Other bills expected to draw attention during the session include Senate Bill 114, introduced last year, which would also restructure the Permanent Fund to help pay for state government. It's sponsored by Sen. Lesil McGuire, R-Anchorage.

Following last year's battles over expansion of the public Medicaid health-care program, Sen. Pete Kelly, R-Fairbanks, still has a bill to change and reform the program, Senate Bill 74, stuck in the Senate Finance Committee, which he co-chairs.

Lawmakers have also introduced new bills to extend the Legislature's 90-day session to 120 days, to bar marriage in prisons, to allow Alaskans to develop their own fish hatcheries, and to raise the minimum wage to $15.

Legislators who don't have seats on the House and Senate finance committees should have spare time to vet those ideas. But the debate over the state's fiscal crisis, and Walker's proposal, is expected to dominate this year's session.

The new group of young activists, calling themselves Our Alaska, says putting off action to fix the budget is unacceptable. It's trying to rally people to a more organized response that could push legislators into action to do three things at once: cut spending, boost revenue, and rely on the state's savings.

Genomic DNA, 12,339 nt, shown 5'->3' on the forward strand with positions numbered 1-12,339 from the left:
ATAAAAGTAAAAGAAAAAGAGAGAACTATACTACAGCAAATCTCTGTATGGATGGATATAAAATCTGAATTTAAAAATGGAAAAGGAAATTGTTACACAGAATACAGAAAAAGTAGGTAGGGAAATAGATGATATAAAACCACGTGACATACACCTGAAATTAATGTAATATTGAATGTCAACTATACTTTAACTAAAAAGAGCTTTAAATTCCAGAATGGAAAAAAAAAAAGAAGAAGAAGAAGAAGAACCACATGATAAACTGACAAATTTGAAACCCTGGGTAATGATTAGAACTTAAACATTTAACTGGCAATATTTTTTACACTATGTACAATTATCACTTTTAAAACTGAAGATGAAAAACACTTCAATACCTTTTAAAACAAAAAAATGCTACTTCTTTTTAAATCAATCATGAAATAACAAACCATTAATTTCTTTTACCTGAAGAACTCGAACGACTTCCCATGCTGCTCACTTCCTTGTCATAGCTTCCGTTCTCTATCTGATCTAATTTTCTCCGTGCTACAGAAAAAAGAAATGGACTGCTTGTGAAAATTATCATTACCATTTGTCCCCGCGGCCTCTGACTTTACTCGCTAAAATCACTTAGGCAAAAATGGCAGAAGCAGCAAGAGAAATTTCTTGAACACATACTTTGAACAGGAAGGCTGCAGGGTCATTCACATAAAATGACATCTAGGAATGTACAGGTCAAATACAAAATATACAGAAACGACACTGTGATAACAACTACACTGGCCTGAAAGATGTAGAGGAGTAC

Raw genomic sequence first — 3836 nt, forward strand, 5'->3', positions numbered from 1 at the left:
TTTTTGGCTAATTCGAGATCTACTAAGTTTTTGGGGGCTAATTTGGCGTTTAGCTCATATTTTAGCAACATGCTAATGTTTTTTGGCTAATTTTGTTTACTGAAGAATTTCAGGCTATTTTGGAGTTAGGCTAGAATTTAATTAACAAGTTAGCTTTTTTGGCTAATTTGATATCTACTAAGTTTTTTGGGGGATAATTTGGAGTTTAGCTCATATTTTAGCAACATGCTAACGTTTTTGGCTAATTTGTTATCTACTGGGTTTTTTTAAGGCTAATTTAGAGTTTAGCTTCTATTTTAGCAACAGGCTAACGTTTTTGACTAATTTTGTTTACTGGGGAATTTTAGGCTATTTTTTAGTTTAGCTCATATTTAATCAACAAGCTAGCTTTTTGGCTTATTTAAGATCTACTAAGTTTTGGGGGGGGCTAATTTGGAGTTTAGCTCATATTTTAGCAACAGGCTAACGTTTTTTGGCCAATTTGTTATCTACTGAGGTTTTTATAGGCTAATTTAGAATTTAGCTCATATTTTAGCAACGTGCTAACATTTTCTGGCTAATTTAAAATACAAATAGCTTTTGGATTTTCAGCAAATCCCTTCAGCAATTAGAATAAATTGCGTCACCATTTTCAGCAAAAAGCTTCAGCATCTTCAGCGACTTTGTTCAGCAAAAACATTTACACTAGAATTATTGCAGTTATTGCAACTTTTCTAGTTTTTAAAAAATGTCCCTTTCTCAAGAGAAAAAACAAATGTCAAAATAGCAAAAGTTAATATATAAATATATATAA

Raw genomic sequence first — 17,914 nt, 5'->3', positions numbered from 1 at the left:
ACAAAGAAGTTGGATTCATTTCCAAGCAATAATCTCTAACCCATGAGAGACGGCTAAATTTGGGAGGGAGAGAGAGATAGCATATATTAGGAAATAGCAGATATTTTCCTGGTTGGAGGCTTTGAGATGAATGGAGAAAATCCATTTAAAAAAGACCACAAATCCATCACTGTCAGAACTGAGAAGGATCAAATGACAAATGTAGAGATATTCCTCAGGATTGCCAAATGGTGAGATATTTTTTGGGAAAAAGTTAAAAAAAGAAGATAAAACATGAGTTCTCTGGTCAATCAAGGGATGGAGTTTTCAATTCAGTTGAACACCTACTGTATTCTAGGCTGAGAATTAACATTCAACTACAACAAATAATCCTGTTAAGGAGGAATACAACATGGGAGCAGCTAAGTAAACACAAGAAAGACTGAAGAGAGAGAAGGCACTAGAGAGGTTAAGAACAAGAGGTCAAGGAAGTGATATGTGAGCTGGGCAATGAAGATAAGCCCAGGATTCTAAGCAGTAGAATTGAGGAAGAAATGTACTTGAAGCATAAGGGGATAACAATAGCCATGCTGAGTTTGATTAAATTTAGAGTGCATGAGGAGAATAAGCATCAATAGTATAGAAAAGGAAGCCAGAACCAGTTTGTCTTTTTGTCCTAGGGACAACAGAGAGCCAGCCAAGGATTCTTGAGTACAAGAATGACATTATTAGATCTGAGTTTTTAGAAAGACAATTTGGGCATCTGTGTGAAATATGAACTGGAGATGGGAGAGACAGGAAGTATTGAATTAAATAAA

It's a loose collaborative that claims more than 100 people, linked through social media and digital tools, and spanning the political spectrum.

"We know that action is not going to happen from within the halls of power," said Erin Harrington, 38, one of Our Alaska's co-founders. "We can either sit around and let the existing, comfortable leadership -- who's basically all riding on their retirement checks -- figure out the future. Or we can be actively involved in it."

The group's meeting last week was at the Boardroom, a shared workspace in downtown Anchorage that doubles as Our Alaska's de facto headquarters. There was a bottle of Champagne and a box of wine, several laptops and an iPad, with one member patched in from Sitka over the Internet on Skype. Present in Anchorage were employees and executives at nonprofits; small business owners; an employee of the Anchorage Chamber of Commerce; and political consultants who have worked for Republicans and Democrats.

Several have experience as legislative staff, and partway through the meeting they were joined by the youngest member of the Alaska Legislature, 26-year-old Rep. Jonathan Kreiss-Tomkins, D-Sitka.